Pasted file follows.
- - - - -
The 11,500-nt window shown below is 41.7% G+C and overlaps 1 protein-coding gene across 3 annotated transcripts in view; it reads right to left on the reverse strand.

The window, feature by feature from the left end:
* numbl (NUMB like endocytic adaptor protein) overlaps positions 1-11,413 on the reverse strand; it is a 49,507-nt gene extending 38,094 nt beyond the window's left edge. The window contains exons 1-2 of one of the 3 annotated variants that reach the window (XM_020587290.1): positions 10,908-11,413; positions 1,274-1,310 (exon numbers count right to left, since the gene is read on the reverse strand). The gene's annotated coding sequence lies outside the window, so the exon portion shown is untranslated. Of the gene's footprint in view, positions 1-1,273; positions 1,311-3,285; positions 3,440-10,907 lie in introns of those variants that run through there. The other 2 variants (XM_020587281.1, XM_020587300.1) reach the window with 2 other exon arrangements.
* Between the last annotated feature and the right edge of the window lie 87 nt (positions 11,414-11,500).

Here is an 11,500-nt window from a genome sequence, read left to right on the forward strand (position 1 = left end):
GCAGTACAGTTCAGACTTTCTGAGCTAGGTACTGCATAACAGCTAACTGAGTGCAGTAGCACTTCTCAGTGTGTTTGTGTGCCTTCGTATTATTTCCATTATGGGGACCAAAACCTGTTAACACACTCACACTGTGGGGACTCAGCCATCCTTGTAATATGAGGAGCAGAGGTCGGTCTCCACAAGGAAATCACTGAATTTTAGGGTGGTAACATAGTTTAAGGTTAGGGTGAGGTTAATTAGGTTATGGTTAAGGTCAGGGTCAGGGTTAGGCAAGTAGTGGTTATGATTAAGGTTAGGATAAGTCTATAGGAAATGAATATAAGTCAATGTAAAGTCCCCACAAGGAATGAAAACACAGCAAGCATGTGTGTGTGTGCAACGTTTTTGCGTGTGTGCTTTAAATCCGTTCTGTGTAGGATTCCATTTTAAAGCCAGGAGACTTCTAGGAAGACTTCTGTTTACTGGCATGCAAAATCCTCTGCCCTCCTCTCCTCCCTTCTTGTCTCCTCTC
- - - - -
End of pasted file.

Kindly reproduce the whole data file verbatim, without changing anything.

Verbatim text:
The 11,500-nt window shown below is 41.7% G+C and overlaps 1 protein-coding gene across 3 annotated transcripts in view; it reads right to left on the reverse strand.

The window, feature by feature from the left end:
* numbl (NUMB like endocytic adaptor protein) overlaps positions 1-11,413 on the reverse strand; it is a 49,507-nt gene extending 38,094 nt beyond the window's left edge. The window contains exons 1-2 of one of the 3 annotated variants that reach the window (XM_020587290.1): positions 10,908-11,413; positions 1,274-1,310 (exon numbers count right to left, since the gene is read on the reverse strand). The gene's annotated coding sequence lies outside the window, so the exon portion shown is untranslated. Of the gene's footprint in view, positions 1-1,273; positions 1,311-3,285; positions 3,440-10,907 lie in introns of those variants that run through there. The other 2 variants (XM_020587281.1, XM_020587300.1) reach the window with 2 other exon arrangements.
* Between the last annotated feature and the right edge of the window lie 87 nt (positions 11,414-11,500).

Here is an 11,500-nt window from a genome sequence, read left to right on the forward strand (position 1 = left end):
GCAGTACAGTTCAGACTTTCTGAGCTAGGTACTGCATAACAGCTAACTGAGTGCAGTAGCACTTCTCAGTGTGTTTGTGTGCCTTCGTATTATTTCCATTATGGGGACCAAAACCTGTTAACACACTCACACTGTGGGGACTCAGCCATCCTTGTAATATGAGGAGCAGAGGTCGGTCTCCACAAGGAAATCACTGAATTTTAGGGTGGTAACATAGTTTAAGGTTAGGGTGAGGTTAATTAGGTTATGGTTAAGGTCAGGGTCAGGGTTAGGCAAGTAGTGGTTATGATTAAGGTTAGGATAAGTCTATAGGAAATGAATATAAGTCAATGTAAAGTCCCCACAAGGAATGAAAACACAGCAAGCATGTGTGTGTGTGCAACGTTTTTGCGTGTGTGCTTTAAATCCGTTCTGTGTAGGATTCCATTTTAAAGCCAGGAGACTTCTAGGAAGACTTCTGTTTACTGGCATGCAAAATCCTCTGCCCTCCTCTCCTCCCTTCTTGTCTCCTCTC